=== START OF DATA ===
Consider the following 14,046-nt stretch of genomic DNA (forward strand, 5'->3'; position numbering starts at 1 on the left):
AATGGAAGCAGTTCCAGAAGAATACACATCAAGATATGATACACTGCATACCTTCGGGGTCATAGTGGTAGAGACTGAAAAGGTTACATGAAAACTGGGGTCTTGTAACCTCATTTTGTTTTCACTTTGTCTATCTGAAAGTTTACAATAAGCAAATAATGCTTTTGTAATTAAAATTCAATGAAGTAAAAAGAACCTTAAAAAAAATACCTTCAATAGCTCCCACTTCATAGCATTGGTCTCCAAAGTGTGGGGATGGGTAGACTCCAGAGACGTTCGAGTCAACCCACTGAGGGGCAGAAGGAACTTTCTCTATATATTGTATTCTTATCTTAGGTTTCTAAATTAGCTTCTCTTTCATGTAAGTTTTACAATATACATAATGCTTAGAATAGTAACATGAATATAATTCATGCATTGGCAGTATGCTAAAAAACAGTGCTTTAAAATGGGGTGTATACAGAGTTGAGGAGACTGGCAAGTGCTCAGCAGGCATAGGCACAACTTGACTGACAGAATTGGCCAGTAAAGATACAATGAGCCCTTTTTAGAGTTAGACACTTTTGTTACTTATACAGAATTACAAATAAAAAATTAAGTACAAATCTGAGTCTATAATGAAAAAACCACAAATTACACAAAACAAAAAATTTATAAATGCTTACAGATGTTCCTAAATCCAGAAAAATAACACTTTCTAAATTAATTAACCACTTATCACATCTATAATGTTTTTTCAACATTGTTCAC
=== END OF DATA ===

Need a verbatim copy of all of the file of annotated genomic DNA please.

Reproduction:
Consider the following 14,046-nt stretch of genomic DNA (forward strand, 5'->3'; position numbering starts at 1 on the left):
AATGGAAGCAGTTCCAGAAGAATACACATCAAGATATGATACACTGCATACCTTCGGGGTCATAGTGGTAGAGACTGAAAAGGTTACATGAAAACTGGGGTCTTGTAACCTCATTTTGTTTTCACTTTGTCTATCTGAAAGTTTACAATAAGCAAATAATGCTTTTGTAATTAAAATTCAATGAAGTAAAAAGAACCTTAAAAAAAATACCTTCAATAGCTCCCACTTCATAGCATTGGTCTCCAAAGTGTGGGGATGGGTAGACTCCAGAGACGTTCGAGTCAACCCACTGAGGGGCAGAAGGAACTTTCTCTATATATTGTATTCTTATCTTAGGTTTCTAAATTAGCTTCTCTTTCATGTAAGTTTTACAATATACATAATGCTTAGAATAGTAACATGAATATAATTCATGCATTGGCAGTATGCTAAAAAACAGTGCTTTAAAATGGGGTGTATACAGAGTTGAGGAGACTGGCAAGTGCTCAGCAGGCATAGGCACAACTTGACTGACAGAATTGGCCAGTAAAGATACAATGAGCCCTTTTTAGAGTTAGACACTTTTGTTACTTATACAGAATTACAAATAAAAAATTAAGTACAAATCTGAGTCTATAATGAAAAAACCACAAATTACACAAAACAAAAAATTTATAAATGCTTACAGATGTTCCTAAATCCAGAAAAATAACACTTTCTAAATTAATTAACCACTTATCACATCTATAATGTTTTTTCAACATTGTTCAC